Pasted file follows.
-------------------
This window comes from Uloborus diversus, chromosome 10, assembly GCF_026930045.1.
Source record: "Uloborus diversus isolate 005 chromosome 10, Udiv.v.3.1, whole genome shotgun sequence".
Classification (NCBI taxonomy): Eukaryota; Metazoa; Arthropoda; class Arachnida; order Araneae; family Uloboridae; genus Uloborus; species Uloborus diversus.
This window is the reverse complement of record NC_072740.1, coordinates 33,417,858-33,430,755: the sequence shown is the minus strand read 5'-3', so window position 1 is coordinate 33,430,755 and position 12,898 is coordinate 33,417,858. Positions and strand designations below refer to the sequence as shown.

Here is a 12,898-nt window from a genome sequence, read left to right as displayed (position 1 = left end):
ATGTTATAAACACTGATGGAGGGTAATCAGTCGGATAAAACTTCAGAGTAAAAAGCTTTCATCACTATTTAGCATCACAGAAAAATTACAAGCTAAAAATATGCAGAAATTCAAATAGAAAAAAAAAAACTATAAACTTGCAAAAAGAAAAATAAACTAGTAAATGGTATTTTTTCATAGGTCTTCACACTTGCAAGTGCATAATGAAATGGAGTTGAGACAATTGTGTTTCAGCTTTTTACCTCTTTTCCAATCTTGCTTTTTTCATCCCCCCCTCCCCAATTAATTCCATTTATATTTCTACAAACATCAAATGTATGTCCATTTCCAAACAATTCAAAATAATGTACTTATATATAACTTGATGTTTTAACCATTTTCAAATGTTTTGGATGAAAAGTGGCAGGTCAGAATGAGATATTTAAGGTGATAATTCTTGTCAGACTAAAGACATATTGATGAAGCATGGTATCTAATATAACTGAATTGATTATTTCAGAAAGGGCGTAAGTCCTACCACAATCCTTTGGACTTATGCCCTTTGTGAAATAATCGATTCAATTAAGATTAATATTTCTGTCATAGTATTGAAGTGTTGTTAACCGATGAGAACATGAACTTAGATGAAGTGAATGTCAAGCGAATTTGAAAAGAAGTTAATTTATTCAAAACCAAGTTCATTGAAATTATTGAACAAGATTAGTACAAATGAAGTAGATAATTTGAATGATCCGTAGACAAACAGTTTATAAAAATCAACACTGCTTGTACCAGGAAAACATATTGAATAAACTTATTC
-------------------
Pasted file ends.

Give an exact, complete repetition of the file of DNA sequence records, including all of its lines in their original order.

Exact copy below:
This window comes from Uloborus diversus, chromosome 10, assembly GCF_026930045.1.
Source record: "Uloborus diversus isolate 005 chromosome 10, Udiv.v.3.1, whole genome shotgun sequence".
Classification (NCBI taxonomy): Eukaryota; Metazoa; Arthropoda; class Arachnida; order Araneae; family Uloboridae; genus Uloborus; species Uloborus diversus.
This window is the reverse complement of record NC_072740.1, coordinates 33,417,858-33,430,755: the sequence shown is the minus strand read 5'-3', so window position 1 is coordinate 33,430,755 and position 12,898 is coordinate 33,417,858. Positions and strand designations below refer to the sequence as shown.

Here is a 12,898-nt window from a genome sequence, read left to right as displayed (position 1 = left end):
ATGTTATAAACACTGATGGAGGGTAATCAGTCGGATAAAACTTCAGAGTAAAAAGCTTTCATCACTATTTAGCATCACAGAAAAATTACAAGCTAAAAATATGCAGAAATTCAAATAGAAAAAAAAAAACTATAAACTTGCAAAAAGAAAAATAAACTAGTAAATGGTATTTTTTCATAGGTCTTCACACTTGCAAGTGCATAATGAAATGGAGTTGAGACAATTGTGTTTCAGCTTTTTACCTCTTTTCCAATCTTGCTTTTTTCATCCCCCCCTCCCCAATTAATTCCATTTATATTTCTACAAACATCAAATGTATGTCCATTTCCAAACAATTCAAAATAATGTACTTATATATAACTTGATGTTTTAACCATTTTCAAATGTTTTGGATGAAAAGTGGCAGGTCAGAATGAGATATTTAAGGTGATAATTCTTGTCAGACTAAAGACATATTGATGAAGCATGGTATCTAATATAACTGAATTGATTATTTCAGAAAGGGCGTAAGTCCTACCACAATCCTTTGGACTTATGCCCTTTGTGAAATAATCGATTCAATTAAGATTAATATTTCTGTCATAGTATTGAAGTGTTGTTAACCGATGAGAACATGAACTTAGATGAAGTGAATGTCAAGCGAATTTGAAAAGAAGTTAATTTATTCAAAACCAAGTTCATTGAAATTATTGAACAAGATTAGTACAAATGAAGTAGATAATTTGAATGATCCGTAGACAAACAGTTTATAAAAATCAACACTGCTTGTACCAGGAAAACATATTGAATAAACTTATTC